We talk a lot about talking with your kids about being safe online. It is, after all, the first of the 7 Steps to Good Digital Parenting. Talk early and often about safety, privacy, being secure and behaving responsibly online. It's not like the birds and the bees talk -- one and done. Ideally, it's an ongoing conversation from 2 to 18 about an ever-widening array of issues, concerns, opportunities and rewards.
Of course, parents are busy, and sometimes we miss opportunities to talk with our kids about a whole host of things. Or we just don't have enough information or feel awkward about bringing up topics that our tech-savvy kids will simply roll their eyes over. But if there were just three key moments in your child's life that you absolutely should not miss, they would be these:
1. Your child's first phone
Kids are getting their first phone at younger ages than ever before. What used to be a right of passage for freshmen in high school, cell phones are being given to middle schoolers and even elementary school-aged kids in huge numbers. According to one recent survey, a majority of 10 and 11 year-olds had phones and in the UK, a staggering one out of 10 5-year olds were given their first phones. In affluent families, there is also a tendency to hand down devices to the kids as mom or dad upgrades to the latest iPhone or Samsung.
Needless to say, giving your child a phone, particularly a smartphone, is a big privilege, and one that comes with a number of responsibilities. To help your kid become a smart user, make sure to sit down with her and set the ground rules, be clear what sanctions there may be and set sensible time limits. The most common limits include no phone during meals, homework or late at night. You can always download a ready-made contract to make the conversation go easier.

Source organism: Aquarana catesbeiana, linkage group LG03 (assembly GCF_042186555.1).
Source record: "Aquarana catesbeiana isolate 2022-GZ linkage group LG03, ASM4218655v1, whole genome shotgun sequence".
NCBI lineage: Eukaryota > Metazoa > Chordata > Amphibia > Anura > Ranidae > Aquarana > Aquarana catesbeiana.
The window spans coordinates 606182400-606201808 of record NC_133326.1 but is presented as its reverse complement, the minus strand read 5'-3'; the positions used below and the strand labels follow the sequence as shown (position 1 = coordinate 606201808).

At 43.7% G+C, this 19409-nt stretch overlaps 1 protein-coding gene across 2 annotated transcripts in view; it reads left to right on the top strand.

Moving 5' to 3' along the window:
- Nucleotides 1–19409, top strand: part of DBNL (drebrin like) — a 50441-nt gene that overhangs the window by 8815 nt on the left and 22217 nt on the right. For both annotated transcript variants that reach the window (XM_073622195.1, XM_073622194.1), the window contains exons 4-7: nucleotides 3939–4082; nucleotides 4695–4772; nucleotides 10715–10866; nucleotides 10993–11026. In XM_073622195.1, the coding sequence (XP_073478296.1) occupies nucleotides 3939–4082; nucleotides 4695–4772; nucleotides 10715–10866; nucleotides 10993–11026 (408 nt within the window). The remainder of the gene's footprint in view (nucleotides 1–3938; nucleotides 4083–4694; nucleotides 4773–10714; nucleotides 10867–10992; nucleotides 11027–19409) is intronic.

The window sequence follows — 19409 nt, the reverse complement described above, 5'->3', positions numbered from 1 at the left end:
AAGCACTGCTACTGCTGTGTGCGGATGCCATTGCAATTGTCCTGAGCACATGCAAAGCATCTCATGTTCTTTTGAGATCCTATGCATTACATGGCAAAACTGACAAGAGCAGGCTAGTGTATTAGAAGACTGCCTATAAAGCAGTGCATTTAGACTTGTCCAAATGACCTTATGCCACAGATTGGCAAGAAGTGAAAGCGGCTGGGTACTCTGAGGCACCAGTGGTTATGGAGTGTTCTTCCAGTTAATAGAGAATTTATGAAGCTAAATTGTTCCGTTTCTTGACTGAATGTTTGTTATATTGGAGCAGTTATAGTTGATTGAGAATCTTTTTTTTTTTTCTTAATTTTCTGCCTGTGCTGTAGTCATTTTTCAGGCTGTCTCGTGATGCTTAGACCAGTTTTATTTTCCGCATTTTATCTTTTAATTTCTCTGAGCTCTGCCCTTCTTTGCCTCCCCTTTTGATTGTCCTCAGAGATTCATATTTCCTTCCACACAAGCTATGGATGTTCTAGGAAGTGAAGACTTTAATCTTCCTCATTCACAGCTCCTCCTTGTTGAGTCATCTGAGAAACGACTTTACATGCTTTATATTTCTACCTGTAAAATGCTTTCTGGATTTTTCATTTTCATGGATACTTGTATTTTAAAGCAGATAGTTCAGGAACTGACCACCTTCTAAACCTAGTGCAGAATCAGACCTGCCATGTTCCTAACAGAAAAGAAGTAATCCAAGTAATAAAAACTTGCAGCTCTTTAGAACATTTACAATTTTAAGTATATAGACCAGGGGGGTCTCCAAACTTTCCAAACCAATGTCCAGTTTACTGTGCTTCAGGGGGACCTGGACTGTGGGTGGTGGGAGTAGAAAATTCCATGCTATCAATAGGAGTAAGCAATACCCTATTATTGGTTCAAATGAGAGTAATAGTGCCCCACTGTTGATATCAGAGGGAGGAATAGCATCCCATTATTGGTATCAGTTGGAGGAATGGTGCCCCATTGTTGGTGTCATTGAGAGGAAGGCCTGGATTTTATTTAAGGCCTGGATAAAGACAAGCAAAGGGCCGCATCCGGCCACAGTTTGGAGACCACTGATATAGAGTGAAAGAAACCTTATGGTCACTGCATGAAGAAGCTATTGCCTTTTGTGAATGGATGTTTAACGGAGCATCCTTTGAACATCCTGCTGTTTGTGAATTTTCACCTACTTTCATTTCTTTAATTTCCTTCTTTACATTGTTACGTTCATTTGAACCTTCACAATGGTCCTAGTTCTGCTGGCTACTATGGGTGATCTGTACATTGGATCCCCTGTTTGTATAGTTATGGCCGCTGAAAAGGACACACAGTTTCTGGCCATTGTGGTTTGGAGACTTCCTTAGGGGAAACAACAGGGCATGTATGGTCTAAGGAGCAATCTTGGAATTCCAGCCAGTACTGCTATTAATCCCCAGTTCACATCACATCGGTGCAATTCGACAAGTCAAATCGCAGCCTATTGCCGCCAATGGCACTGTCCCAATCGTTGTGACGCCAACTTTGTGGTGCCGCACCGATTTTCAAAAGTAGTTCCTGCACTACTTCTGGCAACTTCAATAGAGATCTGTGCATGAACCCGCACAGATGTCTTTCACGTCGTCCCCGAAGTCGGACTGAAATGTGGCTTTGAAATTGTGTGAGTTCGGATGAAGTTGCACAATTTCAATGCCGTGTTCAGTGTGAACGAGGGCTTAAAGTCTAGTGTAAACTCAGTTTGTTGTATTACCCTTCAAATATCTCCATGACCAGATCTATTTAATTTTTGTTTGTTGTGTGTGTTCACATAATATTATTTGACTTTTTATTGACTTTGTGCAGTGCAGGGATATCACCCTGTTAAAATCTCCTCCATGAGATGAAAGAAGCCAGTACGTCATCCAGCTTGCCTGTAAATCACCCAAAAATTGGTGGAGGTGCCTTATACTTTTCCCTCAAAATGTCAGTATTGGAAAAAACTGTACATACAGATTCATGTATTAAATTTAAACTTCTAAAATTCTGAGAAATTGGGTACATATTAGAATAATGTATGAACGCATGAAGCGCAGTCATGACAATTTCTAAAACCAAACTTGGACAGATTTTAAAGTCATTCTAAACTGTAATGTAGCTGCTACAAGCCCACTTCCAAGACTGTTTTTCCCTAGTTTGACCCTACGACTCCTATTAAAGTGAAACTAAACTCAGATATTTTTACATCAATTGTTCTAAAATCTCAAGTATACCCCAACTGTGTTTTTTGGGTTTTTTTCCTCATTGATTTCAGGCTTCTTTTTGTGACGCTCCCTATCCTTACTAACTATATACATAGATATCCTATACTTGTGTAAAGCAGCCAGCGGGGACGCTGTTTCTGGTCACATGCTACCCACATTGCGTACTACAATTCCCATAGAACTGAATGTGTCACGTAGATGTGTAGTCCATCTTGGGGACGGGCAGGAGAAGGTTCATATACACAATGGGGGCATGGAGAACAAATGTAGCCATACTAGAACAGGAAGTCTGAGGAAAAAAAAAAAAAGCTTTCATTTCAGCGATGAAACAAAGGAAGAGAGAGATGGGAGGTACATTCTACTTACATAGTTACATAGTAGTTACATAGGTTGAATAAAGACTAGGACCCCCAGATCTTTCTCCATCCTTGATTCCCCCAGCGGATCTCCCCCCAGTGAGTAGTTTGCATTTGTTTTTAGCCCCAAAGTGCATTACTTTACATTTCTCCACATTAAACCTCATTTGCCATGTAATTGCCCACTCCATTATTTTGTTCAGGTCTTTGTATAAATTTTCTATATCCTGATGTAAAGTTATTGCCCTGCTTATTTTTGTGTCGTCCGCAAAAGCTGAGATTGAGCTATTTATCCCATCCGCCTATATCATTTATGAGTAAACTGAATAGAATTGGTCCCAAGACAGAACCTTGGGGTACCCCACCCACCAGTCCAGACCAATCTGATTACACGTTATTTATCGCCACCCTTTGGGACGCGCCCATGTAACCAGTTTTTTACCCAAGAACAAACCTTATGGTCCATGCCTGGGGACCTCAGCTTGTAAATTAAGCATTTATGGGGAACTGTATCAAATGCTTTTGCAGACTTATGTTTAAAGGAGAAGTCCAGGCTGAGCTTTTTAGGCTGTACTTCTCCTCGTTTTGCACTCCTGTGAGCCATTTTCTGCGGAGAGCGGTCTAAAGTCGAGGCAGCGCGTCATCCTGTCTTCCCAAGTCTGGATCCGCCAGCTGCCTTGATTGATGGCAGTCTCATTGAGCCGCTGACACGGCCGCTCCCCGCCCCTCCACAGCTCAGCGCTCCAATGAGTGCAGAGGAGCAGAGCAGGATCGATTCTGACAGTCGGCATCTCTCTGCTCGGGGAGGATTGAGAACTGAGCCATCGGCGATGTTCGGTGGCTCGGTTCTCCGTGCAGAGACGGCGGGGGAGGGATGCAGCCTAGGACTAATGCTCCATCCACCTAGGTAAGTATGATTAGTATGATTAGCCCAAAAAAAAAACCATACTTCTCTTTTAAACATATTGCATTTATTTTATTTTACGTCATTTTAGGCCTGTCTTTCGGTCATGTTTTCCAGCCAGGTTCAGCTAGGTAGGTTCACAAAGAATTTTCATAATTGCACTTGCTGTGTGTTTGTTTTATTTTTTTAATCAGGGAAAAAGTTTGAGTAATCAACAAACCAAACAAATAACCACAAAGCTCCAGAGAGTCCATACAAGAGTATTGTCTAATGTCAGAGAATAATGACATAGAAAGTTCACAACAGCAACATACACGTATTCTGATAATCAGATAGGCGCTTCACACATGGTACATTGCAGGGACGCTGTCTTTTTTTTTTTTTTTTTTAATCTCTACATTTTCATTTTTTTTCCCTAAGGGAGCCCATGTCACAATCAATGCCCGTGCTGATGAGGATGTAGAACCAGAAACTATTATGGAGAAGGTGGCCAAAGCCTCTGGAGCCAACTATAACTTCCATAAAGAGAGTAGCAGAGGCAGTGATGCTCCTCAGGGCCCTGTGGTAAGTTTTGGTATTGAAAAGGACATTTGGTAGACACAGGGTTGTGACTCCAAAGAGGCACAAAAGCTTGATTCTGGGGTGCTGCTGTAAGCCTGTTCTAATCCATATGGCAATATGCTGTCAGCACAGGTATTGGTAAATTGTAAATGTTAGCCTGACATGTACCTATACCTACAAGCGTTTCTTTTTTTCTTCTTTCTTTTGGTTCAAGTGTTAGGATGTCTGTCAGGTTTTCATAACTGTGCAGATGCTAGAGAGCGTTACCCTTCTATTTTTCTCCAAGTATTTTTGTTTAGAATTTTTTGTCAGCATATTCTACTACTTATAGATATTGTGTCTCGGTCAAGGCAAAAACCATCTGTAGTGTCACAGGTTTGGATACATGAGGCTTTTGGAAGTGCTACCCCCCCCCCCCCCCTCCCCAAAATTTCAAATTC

It's also a good idea to engage your child in the rule-setting by asking him what he thinks is reasonable and what kinds of content or behavior he feels is inappropriate. Try and find the right balance between laying down the law and empowering and trusting your child to use her phone the right way.
2. Turning 13
Becoming a teenager is, of course, a big milestone in any adolescent's life, but the ubiquity of social media sites has made this age particularly significant. Facebook, Twitter and most other leading platforms insist on users being 13 and even provide specific safety controls for these younger users.
Before you launch your child on to the world of Instagram, Snapchat and Tumblr (and apps you've never heard of!), it would be wise to sit him down and talk about what they might encounter, what is appropriate behavior and how to report a problem when things go wrong. You may need to do some homework before you have this chat. There are plenty of videos and tip sheets on all the major social media sites and, if in doubt, just search on whatever questions you may have. There's probably a YouTube video on the very issue you have.
3. Getting a driver's license
Another key moment to sit down and talk with your teen is the day before they apply for their first driver's license. The topic of discussion is, naturally, the dangers of texting while driving. This talk might also expand into a broader chat about how technology in general and hand held devices in particular can lead to distraction and other attention problems -- not just in a car, but also in school, in social situations and life in general. Talk about what it's like to just switch off and to being present in the world.
It goes without saying that your teen will pay much more attention to what you do than what you say. If you are constantly on the phone, text at stop lights, bring your phone to bed and are not present for your own kids, then they will follow your lead. Be a good digital role model to your kids. Not only do actions speak louder than words, but your kids will appreciate the time and attention you give them without you being distracted by your own devices.
So, keep the conversation going and make sure to listen to your kids as well. It can be a humbling experience to have a 9-year-old explain the intricacies of Minecraft or having to ask your teenager's help in uploading a video to the web. By keeping the lines of communication open, you will gain in confidence in your role as a parent while you navigate the increasingly challenging, but remarkably rewarding digital world we all live in.